Leading a healthy lifestyle early in life could be the best defense against cognitive decline later, but definitive evidence is lacking
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There is no proven intervention for preventing late-life dementia. Researchers from the Minnesota Evidence-based Practice Center (EPC) reviewed published research to determine if physical activity, prescription medications, over-the-counter vitamins and supplements, or cognitive training interventions could help to prevent dementia in patients who did not have it at the time of the studies. The vast majority of research showed that none of the interventions worked. Findings from four systematic evidence reviews are published in Annals of Internal Medicine.
The prevalence of cognitive impairment and dementia is expected to increase dramatically as the population ages. Optimal treatment to prevent or delay cognitive decline, mild cognitive impairment, or Alzheimer-type dementia is not known. EPC researchers were funded by the Agency for Healthcare Research and Quality (AHRQ) to assess the literature and determine if any interventions had enough quality evidence to warrant a recommendation.
Researchers reviewed data from 16 trials comparing a physical activity intervention with an inactive control. They found insufficient evidence to draw conclusions about the effectiveness of aerobic training, resistance training, or tai chi for improving cognition. The researchers did find low-strength evidence that combining different types of interventions at the same time, such as physical activity, diet, and cognitive training, improved cognitive test performance.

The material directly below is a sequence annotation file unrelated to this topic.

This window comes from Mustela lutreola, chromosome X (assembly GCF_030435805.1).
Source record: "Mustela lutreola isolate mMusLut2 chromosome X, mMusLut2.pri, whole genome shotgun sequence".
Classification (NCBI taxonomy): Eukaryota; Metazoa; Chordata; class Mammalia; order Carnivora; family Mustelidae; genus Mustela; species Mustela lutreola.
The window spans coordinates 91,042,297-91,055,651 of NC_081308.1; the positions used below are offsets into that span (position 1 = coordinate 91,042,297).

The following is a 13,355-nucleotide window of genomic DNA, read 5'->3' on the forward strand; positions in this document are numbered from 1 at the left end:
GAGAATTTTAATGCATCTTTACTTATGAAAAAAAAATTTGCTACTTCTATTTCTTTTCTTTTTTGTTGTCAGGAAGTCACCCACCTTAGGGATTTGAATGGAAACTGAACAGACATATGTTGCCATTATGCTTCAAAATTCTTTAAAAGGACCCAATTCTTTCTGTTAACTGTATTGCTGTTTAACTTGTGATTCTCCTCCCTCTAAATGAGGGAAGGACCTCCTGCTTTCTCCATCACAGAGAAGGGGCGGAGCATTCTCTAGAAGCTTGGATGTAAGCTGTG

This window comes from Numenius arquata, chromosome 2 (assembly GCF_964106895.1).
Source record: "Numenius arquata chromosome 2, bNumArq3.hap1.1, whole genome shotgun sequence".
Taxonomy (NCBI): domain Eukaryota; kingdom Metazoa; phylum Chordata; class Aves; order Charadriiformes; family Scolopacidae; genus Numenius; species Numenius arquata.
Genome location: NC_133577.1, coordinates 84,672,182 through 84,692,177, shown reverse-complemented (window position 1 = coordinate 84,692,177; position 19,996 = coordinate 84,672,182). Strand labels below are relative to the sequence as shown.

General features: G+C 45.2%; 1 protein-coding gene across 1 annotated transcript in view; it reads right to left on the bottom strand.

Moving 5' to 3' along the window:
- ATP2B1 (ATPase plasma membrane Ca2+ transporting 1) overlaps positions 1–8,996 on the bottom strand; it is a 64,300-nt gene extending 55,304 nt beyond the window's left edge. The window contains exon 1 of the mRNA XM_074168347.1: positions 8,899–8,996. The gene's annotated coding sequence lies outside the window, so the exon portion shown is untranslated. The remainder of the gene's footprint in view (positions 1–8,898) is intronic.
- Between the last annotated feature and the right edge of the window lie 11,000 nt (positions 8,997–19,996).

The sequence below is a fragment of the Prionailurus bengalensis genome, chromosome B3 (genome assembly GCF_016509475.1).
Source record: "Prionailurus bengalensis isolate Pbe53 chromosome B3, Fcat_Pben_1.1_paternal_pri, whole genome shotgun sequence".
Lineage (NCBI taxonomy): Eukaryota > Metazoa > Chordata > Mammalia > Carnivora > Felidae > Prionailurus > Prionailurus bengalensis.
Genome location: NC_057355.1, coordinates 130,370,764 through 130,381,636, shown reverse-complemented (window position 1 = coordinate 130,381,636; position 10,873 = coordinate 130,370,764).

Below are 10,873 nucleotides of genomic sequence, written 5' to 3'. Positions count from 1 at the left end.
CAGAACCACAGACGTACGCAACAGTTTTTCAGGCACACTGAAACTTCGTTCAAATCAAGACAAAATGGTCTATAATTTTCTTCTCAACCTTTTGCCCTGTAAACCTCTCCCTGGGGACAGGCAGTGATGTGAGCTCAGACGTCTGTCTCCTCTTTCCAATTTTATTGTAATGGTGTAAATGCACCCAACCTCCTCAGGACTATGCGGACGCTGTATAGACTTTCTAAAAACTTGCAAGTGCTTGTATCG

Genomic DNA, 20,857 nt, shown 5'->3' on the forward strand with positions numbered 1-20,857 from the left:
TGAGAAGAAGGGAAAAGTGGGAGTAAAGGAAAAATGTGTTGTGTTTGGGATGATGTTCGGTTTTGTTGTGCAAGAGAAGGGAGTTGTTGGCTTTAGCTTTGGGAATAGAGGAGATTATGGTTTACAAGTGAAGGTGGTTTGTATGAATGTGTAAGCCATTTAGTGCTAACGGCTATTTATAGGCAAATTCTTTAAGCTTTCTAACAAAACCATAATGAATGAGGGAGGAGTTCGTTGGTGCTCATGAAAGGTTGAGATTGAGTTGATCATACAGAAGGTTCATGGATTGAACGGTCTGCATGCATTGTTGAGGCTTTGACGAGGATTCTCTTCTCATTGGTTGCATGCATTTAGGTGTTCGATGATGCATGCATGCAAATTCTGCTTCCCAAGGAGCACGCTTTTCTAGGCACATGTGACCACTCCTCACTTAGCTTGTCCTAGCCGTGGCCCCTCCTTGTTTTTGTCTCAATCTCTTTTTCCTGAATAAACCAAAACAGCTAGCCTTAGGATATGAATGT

Researchers reviewed data from 51 trials comparing the effect of prescription medication with placebo, usual care, or active control on cognitive outcomes. The evidence did not support use of any of the studied pharmacologic treatments (dementia medications, antihypertensives, diabetes medications, NSAIDs or aspirin, hormones, and lipid-lowering agents) for cognitive protection in persons with normal cognition or mild cognitive impairment.
A review of 11 trials of adults with either normal cognition or mild cognitive impairment at the time of enrollment found that insufficient evidence that cognitive training exercises could prevent dementia. Group cognitive training was found to improve performance only in the cognitive domain trained. For example, memory training improved memory, but did not improve any other aspects of cognition.
Over-the-counter Vitamins and Supplements
The study authors reviewed 38 trials comparing over-the-counter (OTC) supplements, including omega-3 fatty acids, soy, ginkgo biloba, B vitamins, vitamin D plus calcium, vitamin C or beta carotene, multi-ingredient supplements, with placebo or other OTC interventions for preventing or delaying cognitive decline, mild cognitive impairment, or clinical Alzheimer-type dementia. They found insufficient evidence to suggest that any of the supplements worked to reduce the risk for cognitive decline.
According to the researchers, the reasons these interventions fail is not entirely clear. It is possible that they simply do not work to improve cognition, or it could also be that the studies started the interventions too late in life, didn’t use them long enough, or because of shortcomings in many of the studies.
Researchers note that while there was no evidence about whether an intervention to practice a healthy lifestyle earlier in life protects against cognitive decline or dementia in later life, it is unlikely to worsen cognition and may have other, noncognitive benefits.